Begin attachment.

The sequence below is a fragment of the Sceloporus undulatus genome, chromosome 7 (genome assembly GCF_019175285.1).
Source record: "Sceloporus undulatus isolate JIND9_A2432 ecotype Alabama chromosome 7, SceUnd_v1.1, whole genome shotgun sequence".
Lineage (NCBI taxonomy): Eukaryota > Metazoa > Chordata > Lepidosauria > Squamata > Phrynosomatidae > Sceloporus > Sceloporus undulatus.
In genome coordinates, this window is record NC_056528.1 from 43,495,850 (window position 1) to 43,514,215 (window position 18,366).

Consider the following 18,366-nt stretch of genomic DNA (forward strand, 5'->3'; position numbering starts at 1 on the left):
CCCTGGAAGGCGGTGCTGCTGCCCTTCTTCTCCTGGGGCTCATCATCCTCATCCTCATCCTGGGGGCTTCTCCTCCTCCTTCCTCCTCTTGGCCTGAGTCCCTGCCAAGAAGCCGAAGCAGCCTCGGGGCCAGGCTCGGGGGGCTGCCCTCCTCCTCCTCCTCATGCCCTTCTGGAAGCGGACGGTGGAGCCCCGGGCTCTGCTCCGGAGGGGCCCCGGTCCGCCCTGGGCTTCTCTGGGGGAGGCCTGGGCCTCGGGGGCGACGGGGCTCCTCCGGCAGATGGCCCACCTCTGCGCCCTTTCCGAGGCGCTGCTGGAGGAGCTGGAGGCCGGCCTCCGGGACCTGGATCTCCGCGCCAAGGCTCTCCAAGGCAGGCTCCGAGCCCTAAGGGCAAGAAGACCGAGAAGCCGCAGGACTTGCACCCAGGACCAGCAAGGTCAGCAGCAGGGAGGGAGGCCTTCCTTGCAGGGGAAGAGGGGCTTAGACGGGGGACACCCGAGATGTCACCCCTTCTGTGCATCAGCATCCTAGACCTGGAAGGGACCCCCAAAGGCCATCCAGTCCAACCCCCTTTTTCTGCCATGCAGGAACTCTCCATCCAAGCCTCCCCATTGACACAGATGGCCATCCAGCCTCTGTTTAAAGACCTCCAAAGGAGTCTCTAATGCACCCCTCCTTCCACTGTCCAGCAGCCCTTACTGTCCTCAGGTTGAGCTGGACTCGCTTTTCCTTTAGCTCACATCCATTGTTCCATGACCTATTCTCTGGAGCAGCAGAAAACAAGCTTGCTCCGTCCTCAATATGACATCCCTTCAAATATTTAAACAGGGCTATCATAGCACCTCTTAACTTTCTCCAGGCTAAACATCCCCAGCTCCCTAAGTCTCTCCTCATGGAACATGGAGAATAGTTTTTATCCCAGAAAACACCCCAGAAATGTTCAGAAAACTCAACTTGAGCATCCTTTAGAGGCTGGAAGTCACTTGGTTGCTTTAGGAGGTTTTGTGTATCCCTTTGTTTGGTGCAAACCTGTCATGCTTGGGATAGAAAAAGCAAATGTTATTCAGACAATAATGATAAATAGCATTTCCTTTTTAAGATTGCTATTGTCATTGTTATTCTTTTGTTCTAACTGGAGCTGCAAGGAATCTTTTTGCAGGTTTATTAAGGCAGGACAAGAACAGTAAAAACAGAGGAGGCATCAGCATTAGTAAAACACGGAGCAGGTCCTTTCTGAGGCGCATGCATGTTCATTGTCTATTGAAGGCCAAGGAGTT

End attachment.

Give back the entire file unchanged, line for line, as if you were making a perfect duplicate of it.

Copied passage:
The sequence below is a fragment of the Sceloporus undulatus genome, chromosome 7 (genome assembly GCF_019175285.1).
Source record: "Sceloporus undulatus isolate JIND9_A2432 ecotype Alabama chromosome 7, SceUnd_v1.1, whole genome shotgun sequence".
Lineage (NCBI taxonomy): Eukaryota > Metazoa > Chordata > Lepidosauria > Squamata > Phrynosomatidae > Sceloporus > Sceloporus undulatus.
In genome coordinates, this window is record NC_056528.1 from 43,495,850 (window position 1) to 43,514,215 (window position 18,366).

Consider the following 18,366-nt stretch of genomic DNA (forward strand, 5'->3'; position numbering starts at 1 on the left):
CCCTGGAAGGCGGTGCTGCTGCCCTTCTTCTCCTGGGGCTCATCATCCTCATCCTCATCCTGGGGGCTTCTCCTCCTCCTTCCTCCTCTTGGCCTGAGTCCCTGCCAAGAAGCCGAAGCAGCCTCGGGGCCAGGCTCGGGGGGCTGCCCTCCTCCTCCTCCTCATGCCCTTCTGGAAGCGGACGGTGGAGCCCCGGGCTCTGCTCCGGAGGGGCCCCGGTCCGCCCTGGGCTTCTCTGGGGGAGGCCTGGGCCTCGGGGGCGACGGGGCTCCTCCGGCAGATGGCCCACCTCTGCGCCCTTTCCGAGGCGCTGCTGGAGGAGCTGGAGGCCGGCCTCCGGGACCTGGATCTCCGCGCCAAGGCTCTCCAAGGCAGGCTCCGAGCCCTAAGGGCAAGAAGACCGAGAAGCCGCAGGACTTGCACCCAGGACCAGCAAGGTCAGCAGCAGGGAGGGAGGCCTTCCTTGCAGGGGAAGAGGGGCTTAGACGGGGGACACCCGAGATGTCACCCCTTCTGTGCATCAGCATCCTAGACCTGGAAGGGACCCCCAAAGGCCATCCAGTCCAACCCCCTTTTTCTGCCATGCAGGAACTCTCCATCCAAGCCTCCCCATTGACACAGATGGCCATCCAGCCTCTGTTTAAAGACCTCCAAAGGAGTCTCTAATGCACCCCTCCTTCCACTGTCCAGCAGCCCTTACTGTCCTCAGGTTGAGCTGGACTCGCTTTTCCTTTAGCTCACATCCATTGTTCCATGACCTATTCTCTGGAGCAGCAGAAAACAAGCTTGCTCCGTCCTCAATATGACATCCCTTCAAATATTTAAACAGGGCTATCATAGCACCTCTTAACTTTCTCCAGGCTAAACATCCCCAGCTCCCTAAGTCTCTCCTCATGGAACATGGAGAATAGTTTTTATCCCAGAAAACACCCCAGAAATGTTCAGAAAACTCAACTTGAGCATCCTTTAGAGGCTGGAAGTCACTTGGTTGCTTTAGGAGGTTTTGTGTATCCCTTTGTTTGGTGCAAACCTGTCATGCTTGGGATAGAAAAAGCAAATGTTATTCAGACAATAATGATAAATAGCATTTCCTTTTTAAGATTGCTATTGTCATTGTTATTCTTTTGTTCTAACTGGAGCTGCAAGGAATCTTTTTGCAGGTTTATTAAGGCAGGACAAGAACAGTAAAAACAGAGGAGGCATCAGCATTAGTAAAACACGGAGCAGGTCCTTTCTGAGGCGCATGCATGTTCATTGTCTATTGAAGGCCAAGGAGTT